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Digital media needs to cast a wider revenue net

Online publishers should be savvy with how they intend to tap revenues and not rely on subscriptions alone

Gulf News

Dubai: For digital media owners the question persists — should or shouldn’t they be charging for the content? But they inevitably come up short against this response — Why should a consumer pay for something he can get for free? But truth is monetising digital content is laden with grey areas.

Revenue from online resources is possible but publishers need to offer original — and even what may deemed as valuable — content beyond what competitors are doing.

Robert Picard, who has done extensive research on media economics, provides some insights, But he is realistic about the fact that profits will not be immediate and never match up to the Golden Age of print.

We can’t expect all global markets to have the same character in terms of content platforms and payment processes. This explains why there is no specific formula for online payment.

Instituting a paywall reduces website traffic by between 85-95 per cent, but “freemium” models can help mitigate this loss. Picard gives examples of co-operative paywalls involving multiple newspapers working together to generate profits.

Before make the decision, publishers need to know the regional environment. If there are big media players producing quality content for free, consumers will not be willing to pay for content that is not.

Revenues from digital media will be generated not just by one source. It can come from online subscriptions, advertisements, paid apps and partnerships. Paid apps on smartphones and tablets are gaining better acceptance than general online payments.

Users and consumers want to have a real experience for each platform — mobile phones, tablets and websites. They expect more from a digital environment than print and they are willing to pay if it offers a better experience, more interactivity, better graphic quality and multiple information channels.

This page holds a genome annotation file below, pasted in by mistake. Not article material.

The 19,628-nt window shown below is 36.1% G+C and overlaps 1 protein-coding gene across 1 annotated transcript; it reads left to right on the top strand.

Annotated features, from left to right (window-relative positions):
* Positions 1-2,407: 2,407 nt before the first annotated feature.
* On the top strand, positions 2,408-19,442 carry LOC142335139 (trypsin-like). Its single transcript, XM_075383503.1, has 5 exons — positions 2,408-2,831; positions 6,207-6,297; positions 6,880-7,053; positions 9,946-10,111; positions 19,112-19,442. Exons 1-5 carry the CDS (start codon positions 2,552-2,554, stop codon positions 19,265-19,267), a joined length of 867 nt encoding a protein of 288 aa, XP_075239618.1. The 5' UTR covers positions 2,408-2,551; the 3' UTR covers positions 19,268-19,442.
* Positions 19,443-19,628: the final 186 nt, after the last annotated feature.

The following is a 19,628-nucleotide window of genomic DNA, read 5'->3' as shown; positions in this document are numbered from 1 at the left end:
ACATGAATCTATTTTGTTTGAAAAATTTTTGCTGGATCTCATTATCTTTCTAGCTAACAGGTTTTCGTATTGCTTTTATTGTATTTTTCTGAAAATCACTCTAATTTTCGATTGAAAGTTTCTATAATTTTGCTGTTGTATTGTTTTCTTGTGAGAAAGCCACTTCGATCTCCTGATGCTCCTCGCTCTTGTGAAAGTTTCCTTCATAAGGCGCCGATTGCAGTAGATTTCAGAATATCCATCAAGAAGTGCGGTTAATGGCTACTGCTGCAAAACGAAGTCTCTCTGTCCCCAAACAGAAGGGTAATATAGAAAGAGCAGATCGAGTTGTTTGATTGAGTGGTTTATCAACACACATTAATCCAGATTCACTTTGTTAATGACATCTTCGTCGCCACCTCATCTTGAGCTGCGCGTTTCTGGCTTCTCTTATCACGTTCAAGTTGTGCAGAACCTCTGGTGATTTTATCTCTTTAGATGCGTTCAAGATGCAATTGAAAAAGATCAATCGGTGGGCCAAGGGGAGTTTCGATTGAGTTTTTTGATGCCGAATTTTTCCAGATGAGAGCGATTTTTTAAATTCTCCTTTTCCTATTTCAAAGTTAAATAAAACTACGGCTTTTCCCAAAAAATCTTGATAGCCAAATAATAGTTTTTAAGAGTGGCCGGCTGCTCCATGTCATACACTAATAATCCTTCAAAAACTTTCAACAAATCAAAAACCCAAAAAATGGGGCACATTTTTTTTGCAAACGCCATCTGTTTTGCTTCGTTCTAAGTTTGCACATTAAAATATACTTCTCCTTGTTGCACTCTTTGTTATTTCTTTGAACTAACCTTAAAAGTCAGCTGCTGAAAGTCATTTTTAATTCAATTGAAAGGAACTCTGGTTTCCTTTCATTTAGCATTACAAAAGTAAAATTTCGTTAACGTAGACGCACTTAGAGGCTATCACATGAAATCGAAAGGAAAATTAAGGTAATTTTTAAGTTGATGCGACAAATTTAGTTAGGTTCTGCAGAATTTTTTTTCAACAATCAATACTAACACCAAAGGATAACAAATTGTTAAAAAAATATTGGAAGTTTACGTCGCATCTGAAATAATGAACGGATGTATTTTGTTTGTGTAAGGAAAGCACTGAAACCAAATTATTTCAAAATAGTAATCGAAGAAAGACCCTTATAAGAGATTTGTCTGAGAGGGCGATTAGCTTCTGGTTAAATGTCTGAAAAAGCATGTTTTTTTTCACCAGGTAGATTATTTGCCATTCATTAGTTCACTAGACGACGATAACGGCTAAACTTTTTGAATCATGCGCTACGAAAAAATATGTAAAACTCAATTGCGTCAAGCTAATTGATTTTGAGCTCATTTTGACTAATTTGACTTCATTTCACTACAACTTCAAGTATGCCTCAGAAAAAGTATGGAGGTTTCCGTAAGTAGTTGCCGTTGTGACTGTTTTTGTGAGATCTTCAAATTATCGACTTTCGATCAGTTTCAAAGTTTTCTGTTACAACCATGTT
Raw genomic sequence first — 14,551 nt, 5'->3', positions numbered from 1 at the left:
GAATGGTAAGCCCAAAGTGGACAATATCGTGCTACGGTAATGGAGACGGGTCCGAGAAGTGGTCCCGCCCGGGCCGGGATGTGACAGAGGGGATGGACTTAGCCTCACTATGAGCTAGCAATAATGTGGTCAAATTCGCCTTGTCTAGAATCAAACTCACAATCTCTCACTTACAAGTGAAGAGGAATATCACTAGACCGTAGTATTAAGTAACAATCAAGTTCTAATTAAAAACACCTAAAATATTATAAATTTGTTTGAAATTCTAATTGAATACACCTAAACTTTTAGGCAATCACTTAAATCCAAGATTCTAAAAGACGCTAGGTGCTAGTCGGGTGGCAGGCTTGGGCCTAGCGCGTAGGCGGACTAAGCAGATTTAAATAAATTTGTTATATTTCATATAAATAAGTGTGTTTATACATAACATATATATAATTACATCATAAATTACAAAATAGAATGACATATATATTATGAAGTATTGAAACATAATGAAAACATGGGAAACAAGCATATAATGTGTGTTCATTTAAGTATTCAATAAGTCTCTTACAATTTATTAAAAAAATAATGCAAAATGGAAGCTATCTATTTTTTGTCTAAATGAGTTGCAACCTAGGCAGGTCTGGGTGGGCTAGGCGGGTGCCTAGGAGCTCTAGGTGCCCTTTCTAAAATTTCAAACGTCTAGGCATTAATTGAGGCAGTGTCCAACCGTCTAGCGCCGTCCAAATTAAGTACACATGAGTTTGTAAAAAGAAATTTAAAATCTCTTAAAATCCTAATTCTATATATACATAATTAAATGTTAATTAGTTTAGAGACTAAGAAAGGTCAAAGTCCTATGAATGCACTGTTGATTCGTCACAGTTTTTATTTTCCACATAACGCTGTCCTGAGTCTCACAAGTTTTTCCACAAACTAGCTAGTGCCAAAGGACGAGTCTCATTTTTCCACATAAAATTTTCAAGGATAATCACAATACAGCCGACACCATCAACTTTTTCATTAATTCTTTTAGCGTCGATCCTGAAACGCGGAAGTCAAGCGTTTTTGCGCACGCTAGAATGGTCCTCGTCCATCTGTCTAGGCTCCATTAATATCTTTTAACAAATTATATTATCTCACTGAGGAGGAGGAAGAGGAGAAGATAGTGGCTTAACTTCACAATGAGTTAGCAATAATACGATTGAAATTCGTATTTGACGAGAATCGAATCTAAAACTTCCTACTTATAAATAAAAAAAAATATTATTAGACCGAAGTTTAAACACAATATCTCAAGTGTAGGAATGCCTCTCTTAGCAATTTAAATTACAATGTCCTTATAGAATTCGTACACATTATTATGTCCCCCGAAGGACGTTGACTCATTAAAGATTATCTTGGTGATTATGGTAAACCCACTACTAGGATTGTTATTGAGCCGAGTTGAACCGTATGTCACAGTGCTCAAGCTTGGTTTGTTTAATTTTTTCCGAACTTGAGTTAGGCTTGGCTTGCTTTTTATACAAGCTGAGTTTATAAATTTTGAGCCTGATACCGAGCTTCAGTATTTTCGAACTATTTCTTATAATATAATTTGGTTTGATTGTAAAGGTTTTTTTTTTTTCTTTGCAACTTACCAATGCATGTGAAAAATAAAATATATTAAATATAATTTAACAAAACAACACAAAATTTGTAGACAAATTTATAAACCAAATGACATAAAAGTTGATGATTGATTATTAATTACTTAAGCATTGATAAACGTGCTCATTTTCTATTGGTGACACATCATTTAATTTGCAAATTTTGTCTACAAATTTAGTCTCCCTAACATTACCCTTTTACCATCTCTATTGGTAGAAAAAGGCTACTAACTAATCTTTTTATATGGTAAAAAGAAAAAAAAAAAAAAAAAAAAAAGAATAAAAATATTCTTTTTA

Newsmakers of 2012

According to Google, the most searched for subjects last year were Hurricane Sandy followed by topless photos of the Duchess of Cambridge, Kate Middleton. The massacre at Newtown, Connecticut, came in at No 9. The most searched term was ‘Whitney Houston’ — the singer died in February.

The most searched news sources were NBC, the Five Thirty Eight blog, Nate Silver, and Chi, the Italian magazine that published photos of Kate.

On YouTube, the most accessed video was Style Gangnam. On Facebook, the US Presidential elections were the most discussed event, followed by Super Bowl and the death of Whitney.

(Source; Google, Youtube and Facebook)

Pulling in support for press freedom

A group has founded a non-profit organisation to serve as a channel for funding projects like Wikileaks. The Freedom of the Press Foundation aims to isolate the political and commercial pressures against pro-transparency initiatives.

Among the members are Daniel Ellsberg, famous for leaking secret documents about the Pentagon during the Vietnam War; Glenn Greenwald, journalist at The Guardian; John Perry Barlow, founder of an organisation for the right to internet access; Xeni Jardin of the site Boing Boing, and actor John Cusack, an activist against the lack of government transparency

“We believe in open government, transparency. Do not think WikiLeaks should suffer alone,” said Barlow. “We hope to help other similar initiatives, organisations that can play an important role journalism.”

According to Ellsberg, the future of WikiLeaks was uncertain with 95 per cent of its donations blocked. He expects the Foundation to ensure the survival of the site: “WikiLeaks is not perfect, but even with all his mistakes he has a necessary function to expose an administration that lacks transparency.”

(Source: New York Times News Service)